Ableton today released Grain Scanner – a 10-voice polyphonic granular synth and re-synthesizer designed for experimental noises, glitchy effects, alien textures and thick clouds of ambience.
Grain Scanner is designed to let you you design ‘experimental noises, glitchy effects, alien textures and massive clouds of ambience’. Grain Scanner chops samples into small slices, then re-arranges and plays them back in a multitude of ways. The result is sound that lives somewhere between the organic and the synthetic.
The heart of Grain Scanner is an advanced granular engine that can play up to 128,000 microscopic slices of a sample per second. You can modulate each of the 10 voices individually, with up to four LFOs, or modulate the global parameters with all four modulation sources at once.
A built-in step sequencer and separate effects panel provide further ways to bend and twist the sound.
This Pack includes more than 100 presets, as well as a database of dozens of source sounds ready to be transformed. It’s also possible to import user samples.
Grain Scanner was also made with Push and other keyboard controllers in mind, so it’s easy to start making melodies and harmonies.
- 10-voice polyphony with an advanced granular engine
- Advanced 4x modulation system and step-sequencer
- Dedicated effects page
- Designed to be used with Push and other keyboard controllers
- Key Follow adds depth and expression to your performances
- 118 presets
Pricing and Availability
Grain Scanner is available now for USD 59/EUR 49/GBP 39.
10 thoughts on “Ableton Introduces Grain Scanner, A 10-voice Polyphonic Granular Synth”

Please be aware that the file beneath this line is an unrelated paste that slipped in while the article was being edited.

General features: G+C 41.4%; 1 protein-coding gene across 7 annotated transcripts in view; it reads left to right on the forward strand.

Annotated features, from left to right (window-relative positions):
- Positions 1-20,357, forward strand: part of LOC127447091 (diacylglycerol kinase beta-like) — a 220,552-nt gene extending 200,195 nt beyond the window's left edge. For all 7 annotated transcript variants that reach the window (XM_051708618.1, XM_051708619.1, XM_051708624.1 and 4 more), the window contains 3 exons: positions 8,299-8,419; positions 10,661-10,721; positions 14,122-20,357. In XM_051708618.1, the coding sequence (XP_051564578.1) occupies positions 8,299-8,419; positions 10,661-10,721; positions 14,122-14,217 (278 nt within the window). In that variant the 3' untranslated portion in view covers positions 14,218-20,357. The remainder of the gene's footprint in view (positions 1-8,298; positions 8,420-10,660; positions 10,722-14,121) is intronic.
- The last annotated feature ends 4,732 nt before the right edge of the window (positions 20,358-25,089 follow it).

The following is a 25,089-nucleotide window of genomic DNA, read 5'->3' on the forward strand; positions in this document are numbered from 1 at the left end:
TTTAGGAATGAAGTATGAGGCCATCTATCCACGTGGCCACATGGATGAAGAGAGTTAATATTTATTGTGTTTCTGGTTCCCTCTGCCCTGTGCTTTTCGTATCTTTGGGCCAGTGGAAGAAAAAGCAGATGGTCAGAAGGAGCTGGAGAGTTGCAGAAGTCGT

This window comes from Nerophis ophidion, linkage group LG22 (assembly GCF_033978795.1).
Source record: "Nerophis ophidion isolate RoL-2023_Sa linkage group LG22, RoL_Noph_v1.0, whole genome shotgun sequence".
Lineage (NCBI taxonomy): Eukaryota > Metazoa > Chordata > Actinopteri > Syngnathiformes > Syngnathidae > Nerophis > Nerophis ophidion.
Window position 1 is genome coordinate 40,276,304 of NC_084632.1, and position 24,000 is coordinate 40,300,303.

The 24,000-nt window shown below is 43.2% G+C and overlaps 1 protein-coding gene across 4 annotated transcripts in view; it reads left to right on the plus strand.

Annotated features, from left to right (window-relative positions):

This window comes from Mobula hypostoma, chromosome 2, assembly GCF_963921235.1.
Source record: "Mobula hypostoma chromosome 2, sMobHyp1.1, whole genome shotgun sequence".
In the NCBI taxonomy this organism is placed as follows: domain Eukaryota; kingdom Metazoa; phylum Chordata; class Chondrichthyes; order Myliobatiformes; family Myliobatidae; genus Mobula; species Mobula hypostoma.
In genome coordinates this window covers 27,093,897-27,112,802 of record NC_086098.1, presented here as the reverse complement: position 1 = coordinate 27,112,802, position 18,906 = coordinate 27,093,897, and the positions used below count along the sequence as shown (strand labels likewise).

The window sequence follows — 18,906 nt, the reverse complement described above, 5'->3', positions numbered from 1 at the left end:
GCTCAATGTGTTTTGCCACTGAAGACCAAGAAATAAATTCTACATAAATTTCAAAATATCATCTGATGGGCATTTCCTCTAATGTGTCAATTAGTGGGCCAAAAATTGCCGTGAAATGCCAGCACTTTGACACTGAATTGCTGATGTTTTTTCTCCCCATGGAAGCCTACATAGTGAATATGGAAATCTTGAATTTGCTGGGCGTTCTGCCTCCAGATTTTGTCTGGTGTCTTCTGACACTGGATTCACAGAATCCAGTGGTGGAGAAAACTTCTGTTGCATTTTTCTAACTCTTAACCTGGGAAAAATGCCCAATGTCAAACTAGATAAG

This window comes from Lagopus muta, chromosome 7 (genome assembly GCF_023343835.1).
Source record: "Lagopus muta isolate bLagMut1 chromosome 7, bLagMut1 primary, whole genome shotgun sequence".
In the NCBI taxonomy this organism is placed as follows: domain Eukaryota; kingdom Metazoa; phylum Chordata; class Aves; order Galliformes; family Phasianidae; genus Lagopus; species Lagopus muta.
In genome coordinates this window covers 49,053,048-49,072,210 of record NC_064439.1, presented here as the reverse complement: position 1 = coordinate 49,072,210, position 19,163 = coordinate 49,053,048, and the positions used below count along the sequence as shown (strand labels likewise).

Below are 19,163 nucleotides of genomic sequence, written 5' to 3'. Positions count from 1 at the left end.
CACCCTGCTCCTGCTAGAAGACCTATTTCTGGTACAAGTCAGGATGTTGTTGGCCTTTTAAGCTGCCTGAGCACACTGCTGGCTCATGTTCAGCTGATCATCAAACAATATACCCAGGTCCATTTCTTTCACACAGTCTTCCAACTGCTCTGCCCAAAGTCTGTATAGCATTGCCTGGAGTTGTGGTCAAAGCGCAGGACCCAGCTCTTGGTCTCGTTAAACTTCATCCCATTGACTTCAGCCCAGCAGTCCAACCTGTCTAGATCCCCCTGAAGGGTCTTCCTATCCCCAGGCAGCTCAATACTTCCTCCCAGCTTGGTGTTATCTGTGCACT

Gotta compete with the forward thinking developers at Bitwig!
This is a Max for Live device by Amazing Noises, not by Ableton.
i want this, but the cost of upgrading to 10 plus the cost of max for live plus the cost of this is basically a gr-1.
Audio Damage’s Quanta is more or less the same thing, but as a VST 🙂
Robert Henke’s Granulator II max4live device is completely free. Still one of the best granular plugins out there. Doesn’t look the prettiest but does everything a poly granular synth should plus a few of its own unique tricks. Like an FM mod
Not for me… As much as I love Live + M4l powered by Push I’ve never been much of a fan of M4l instruments which I didn’t build myself. I’ve opened and studied one too many pre-made M4l device and noticed several aspects which – in my opinion – weren’t exactly very optimally build. Plenty of devices are plain out sluggish in comparison to VST counterparts. I’d rather see Ableton introduce a new – native – instrument for Live…
The same here. The first time I opened up reaktor 6 it blows my mind… Max4live devices are cool but I think the always same gui is so boring, sorry I like to discover….
The device is made by Amazing Noises.
Amazing Noises are Maurizio Giri and Alessandro Petrolati (AFAIK).
Both have been creating synths and effects, including granular, way before Bitwig even existed.
Maurizio Giri’s book (with Alessandro Cipriani) “Electronic Music and Sound Design” dates from 2009.
Alessandro Petrolati’s Density/Pulsaret granular synthesis MaxMSP/M4L devices date from at least 2010.
About Ableton itself, both the monolake Ableton founders studied granular synthesis, Gerhard Behles worked on Reaktor’s granular synthesis back in the NINETIES (when Reaktor was still called Generator), and Henke created Live’s own Granulator, which dates to 2010.
(Curtis Roads’ 2001 book Microsound mentions Gerhard Behles granular synthesis work back in the university.)
Should be no suprise, as timestretching audio (aka “warping”, which made Live famous) uses granular techniques.
And Grain Scanner is effing awesome, it sounds great with all samples I throw at it.
My previous comment was meant as a reply to another comment, but hey whatever.
Have been messing with this a bit tonite and it’s got a lot going for it. I’ll still use Granulator II, but this adds all kinds of niceties for creating new sounds, etc. Loving it!